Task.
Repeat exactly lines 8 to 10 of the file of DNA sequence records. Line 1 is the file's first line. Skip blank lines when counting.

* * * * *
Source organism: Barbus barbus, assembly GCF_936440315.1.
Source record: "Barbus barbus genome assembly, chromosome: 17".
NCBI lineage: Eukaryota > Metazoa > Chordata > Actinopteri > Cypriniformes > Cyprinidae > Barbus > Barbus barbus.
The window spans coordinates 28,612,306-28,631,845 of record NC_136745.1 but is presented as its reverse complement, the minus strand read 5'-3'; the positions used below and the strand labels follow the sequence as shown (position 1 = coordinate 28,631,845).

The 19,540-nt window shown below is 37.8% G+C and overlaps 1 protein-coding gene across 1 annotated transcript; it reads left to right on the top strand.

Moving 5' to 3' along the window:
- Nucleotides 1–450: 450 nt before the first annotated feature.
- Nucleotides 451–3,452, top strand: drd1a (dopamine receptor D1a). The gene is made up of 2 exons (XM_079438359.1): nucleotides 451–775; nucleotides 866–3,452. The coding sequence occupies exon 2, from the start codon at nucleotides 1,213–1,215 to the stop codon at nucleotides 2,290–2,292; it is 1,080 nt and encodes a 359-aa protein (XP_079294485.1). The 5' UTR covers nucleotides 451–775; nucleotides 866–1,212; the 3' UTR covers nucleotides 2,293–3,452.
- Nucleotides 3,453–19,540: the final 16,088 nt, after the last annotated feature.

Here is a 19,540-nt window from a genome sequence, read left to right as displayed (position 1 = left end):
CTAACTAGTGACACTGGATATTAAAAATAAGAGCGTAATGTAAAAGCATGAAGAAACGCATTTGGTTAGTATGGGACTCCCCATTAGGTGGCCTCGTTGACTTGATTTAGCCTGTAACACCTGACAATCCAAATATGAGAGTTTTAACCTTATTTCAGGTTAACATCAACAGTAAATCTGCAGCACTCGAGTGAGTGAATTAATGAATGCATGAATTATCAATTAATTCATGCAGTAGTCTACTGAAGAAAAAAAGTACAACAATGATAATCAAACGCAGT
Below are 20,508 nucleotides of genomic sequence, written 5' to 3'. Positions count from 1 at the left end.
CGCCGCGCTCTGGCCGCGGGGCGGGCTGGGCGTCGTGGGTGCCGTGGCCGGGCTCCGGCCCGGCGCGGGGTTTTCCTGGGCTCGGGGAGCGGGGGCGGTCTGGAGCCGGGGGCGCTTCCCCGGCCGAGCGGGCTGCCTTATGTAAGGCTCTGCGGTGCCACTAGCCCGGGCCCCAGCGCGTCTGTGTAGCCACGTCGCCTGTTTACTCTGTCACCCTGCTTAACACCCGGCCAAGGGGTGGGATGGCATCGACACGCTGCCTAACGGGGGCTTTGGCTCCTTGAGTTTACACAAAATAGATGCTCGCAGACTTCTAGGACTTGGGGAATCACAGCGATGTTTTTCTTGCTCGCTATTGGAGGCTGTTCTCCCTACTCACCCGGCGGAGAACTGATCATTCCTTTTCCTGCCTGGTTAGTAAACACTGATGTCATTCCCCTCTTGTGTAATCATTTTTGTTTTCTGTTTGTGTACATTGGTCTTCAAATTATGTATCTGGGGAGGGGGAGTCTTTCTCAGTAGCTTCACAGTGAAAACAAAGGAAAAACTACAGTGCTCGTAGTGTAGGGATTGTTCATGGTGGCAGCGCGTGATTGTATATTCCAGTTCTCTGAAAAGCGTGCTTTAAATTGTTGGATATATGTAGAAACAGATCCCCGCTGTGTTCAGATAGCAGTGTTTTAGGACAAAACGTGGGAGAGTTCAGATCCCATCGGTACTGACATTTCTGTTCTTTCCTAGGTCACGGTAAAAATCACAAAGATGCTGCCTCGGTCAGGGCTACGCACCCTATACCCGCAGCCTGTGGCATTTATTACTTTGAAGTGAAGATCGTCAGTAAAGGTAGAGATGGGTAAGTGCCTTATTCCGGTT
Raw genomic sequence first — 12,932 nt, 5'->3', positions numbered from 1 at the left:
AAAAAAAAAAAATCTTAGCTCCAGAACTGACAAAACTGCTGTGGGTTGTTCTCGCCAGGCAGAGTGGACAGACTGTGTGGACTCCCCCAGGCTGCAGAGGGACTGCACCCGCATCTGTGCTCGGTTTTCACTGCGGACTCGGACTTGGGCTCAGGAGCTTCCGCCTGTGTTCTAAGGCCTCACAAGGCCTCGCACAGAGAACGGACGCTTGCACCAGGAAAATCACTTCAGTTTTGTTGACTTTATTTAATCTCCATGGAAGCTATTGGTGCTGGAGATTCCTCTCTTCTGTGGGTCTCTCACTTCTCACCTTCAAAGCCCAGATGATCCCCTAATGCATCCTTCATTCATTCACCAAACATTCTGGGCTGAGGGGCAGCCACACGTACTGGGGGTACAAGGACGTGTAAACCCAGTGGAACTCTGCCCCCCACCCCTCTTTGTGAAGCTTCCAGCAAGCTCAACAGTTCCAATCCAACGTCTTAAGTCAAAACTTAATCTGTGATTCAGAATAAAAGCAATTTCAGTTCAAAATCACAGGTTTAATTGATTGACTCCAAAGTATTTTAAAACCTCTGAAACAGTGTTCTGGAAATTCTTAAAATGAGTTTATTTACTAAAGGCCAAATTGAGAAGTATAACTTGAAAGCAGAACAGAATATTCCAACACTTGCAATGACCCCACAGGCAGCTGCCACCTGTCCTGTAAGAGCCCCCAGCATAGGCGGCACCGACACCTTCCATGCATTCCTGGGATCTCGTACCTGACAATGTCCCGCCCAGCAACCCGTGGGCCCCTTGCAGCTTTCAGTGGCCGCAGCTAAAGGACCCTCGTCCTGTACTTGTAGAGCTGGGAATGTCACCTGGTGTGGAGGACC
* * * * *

- Nucleotides 451–3,452, top strand: drd1a (dopamine receptor D1a). The gene is made up of 2 exons (XM_079438359.1): nucleotides 451–775; nucleotides 866–3,452. The coding sequence occupies exon 2, from the start codon at nucleotides 1,213–1,215 to the stop codon at nucleotides 2,290–2,292; it is 1,080 nt and encodes a 359-aa protein (XP_079294485.1). The 5' UTR covers nucleotides 451–775; nucleotides 866–1,212; the 3' UTR covers nucleotides 2,293–3,452.
- Nucleotides 3,453–19,540: the final 16,088 nt, after the last annotated feature.

Here is a 19,540-nt window from a genome sequence, read left to right as displayed (position 1 = left end):